SA university gears up for satellite launch

2013-11-05 12:16
An Epsilon rocket lifts off from the Uchinoura Space Center in Kimotsuki town, Kagoshima, western Japan. Japan launched the new rocket it hopes will be a cheaper and more efficient way of sending satellites into space.

An Epsilon rocket lifts off from the Uchinoura Space Center in Kimotsuki town, Kagoshima, western Japan. Japan launched the new rocket it hopes will be a cheaper and more efficient way of sending satellites into space.

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Cape Town - A satellite built by local experts is set to be launched on 21 November from Russia and it will focus on collecting data on space weather.

This would be third South African satellite, and local developers are confident that it will function according to specifications.

"Yes we are [confident], and I base that assumption on the fact that the satellite has undergone the typical environmental tests that any satellite is subjected to prior to launch," Professor Robert Van Zyl, director of the French South African Institute of Technology told News24.

Students at the institute (F'SATI) located at CPUT campus in Bellville built the micro satellite with support from the South African National Space Agency (Sansa) and the department of science and technology.

The ZACUBE-1 measures only 10cm³ and weighs 1.2kg, and it will carry out readings of the ionosphere. This work is critical to help scientists understand how the sun interacts with the Earth's magnetic field.


"The satellite carries a high frequency beacon that serves as an active radio source orbiting Earth. The radio signal will be received at our ground stations and from interpreting the direction from which the signal is received, we can deduce the propagation properties of the ionosphere," said Van Zyl.

Solar radiation can result in disruption of the ionosphere, particularly when there is a coronal mass ejection. The radiation has implications, for example, in air traffic and GPS and TV satellites.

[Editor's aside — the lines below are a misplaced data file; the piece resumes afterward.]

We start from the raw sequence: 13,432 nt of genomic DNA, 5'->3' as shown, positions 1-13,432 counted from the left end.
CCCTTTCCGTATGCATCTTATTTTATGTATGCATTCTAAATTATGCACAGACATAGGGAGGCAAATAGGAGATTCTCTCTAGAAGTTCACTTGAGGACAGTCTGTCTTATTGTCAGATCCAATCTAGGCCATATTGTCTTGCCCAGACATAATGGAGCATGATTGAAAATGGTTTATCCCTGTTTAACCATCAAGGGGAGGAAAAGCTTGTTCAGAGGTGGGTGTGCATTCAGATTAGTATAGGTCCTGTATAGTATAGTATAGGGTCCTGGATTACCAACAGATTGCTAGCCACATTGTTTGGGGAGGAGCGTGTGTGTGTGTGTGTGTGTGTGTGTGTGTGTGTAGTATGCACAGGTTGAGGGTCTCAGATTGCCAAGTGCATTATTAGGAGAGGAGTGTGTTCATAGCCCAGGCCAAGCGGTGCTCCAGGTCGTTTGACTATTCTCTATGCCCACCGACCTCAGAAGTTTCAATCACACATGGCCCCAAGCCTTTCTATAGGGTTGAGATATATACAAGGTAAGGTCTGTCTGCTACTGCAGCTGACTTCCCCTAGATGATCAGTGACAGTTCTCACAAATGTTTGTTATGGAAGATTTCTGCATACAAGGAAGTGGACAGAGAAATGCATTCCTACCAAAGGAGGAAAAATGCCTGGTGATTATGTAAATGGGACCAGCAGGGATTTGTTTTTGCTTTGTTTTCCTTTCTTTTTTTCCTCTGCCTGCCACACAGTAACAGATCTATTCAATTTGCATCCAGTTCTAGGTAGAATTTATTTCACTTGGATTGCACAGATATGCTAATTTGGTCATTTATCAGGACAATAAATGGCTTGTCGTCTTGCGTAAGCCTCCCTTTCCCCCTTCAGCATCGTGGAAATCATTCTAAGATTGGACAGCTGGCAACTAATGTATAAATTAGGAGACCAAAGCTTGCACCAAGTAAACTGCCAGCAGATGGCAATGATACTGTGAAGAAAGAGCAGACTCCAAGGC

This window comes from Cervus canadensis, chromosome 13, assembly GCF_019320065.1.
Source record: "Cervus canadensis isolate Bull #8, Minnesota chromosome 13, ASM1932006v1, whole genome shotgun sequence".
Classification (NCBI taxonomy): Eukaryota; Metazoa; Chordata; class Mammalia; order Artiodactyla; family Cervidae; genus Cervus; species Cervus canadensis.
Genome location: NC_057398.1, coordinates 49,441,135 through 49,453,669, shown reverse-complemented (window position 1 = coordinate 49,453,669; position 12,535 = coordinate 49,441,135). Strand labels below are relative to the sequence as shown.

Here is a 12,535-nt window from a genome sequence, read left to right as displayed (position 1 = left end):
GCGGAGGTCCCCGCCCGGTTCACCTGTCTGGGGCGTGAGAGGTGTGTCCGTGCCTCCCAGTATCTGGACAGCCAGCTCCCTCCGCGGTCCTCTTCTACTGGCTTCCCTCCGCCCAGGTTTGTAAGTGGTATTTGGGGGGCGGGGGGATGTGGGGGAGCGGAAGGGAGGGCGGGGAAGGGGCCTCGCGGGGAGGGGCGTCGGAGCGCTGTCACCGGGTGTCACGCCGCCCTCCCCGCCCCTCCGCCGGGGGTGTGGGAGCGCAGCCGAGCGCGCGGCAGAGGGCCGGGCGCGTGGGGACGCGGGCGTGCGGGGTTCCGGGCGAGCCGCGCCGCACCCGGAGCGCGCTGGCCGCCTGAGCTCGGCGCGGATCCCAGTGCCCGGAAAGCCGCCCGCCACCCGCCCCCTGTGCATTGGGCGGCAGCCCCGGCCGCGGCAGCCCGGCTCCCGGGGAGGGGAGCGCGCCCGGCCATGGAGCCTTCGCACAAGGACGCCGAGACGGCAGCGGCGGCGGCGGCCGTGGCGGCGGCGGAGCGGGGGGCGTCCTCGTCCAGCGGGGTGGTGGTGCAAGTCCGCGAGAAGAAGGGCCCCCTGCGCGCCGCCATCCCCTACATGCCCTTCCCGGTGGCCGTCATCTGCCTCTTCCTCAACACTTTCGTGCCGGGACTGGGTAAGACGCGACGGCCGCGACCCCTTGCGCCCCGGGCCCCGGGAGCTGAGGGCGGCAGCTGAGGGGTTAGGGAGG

But the satellite has a larger purpose than the readings of the ionosphere: It serves as a training programme for graduates.

"The ZACUBE-1 mission is used as a training platform for young engineers and technologists to prepare them for the national space industry. CubeSats have initially been developed for exactly this purpose, as it provides a technology platform that is within the technology and financial means of many universities," Van Zyl said.

He added that the F'SATI has trained 30 postgraduate students and 15 engineers-in-training in the CubeSat programme since 2009.

"ZACUBE-1 will serve as a technology demonstrator. It will carry hardware that was developed by students and staff at CPUT, and which will be used in future missions as well. The ZACUBE-1 mission will assist us in improving these subsystems," said Van Zyl.

The space industry has been seen as a way to fast track science in nations and though there have been failures, the development of space research often leads to benefits closer to home.


It is expected that the development of the micro satellite which will orbit at an altitude of around 600km launched from Yasny Launch Base in Russia will spur the growth of the industry in SA.

SumbandilaSat was one of the first satellites built by Stellenbosch University with support from the CSIR, but it succumbed to the harsh space environment when radiation destroyed its computer in 2011.

Van Zyl said that while the ZACUBE-1 was subjected to a battery of testing and passed, there was always a risk that things could go wrong.

"One must remember, though, that CubeSats are built with commercial off-the-shelf components to limit cost. Furthermore, their small size usually prevents redundancy design of critical systems. These factors do pose a risk that is associated with all CubeSat missions."

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Read more on:    cput  |  sansa  |  technology  |  good news  |  space

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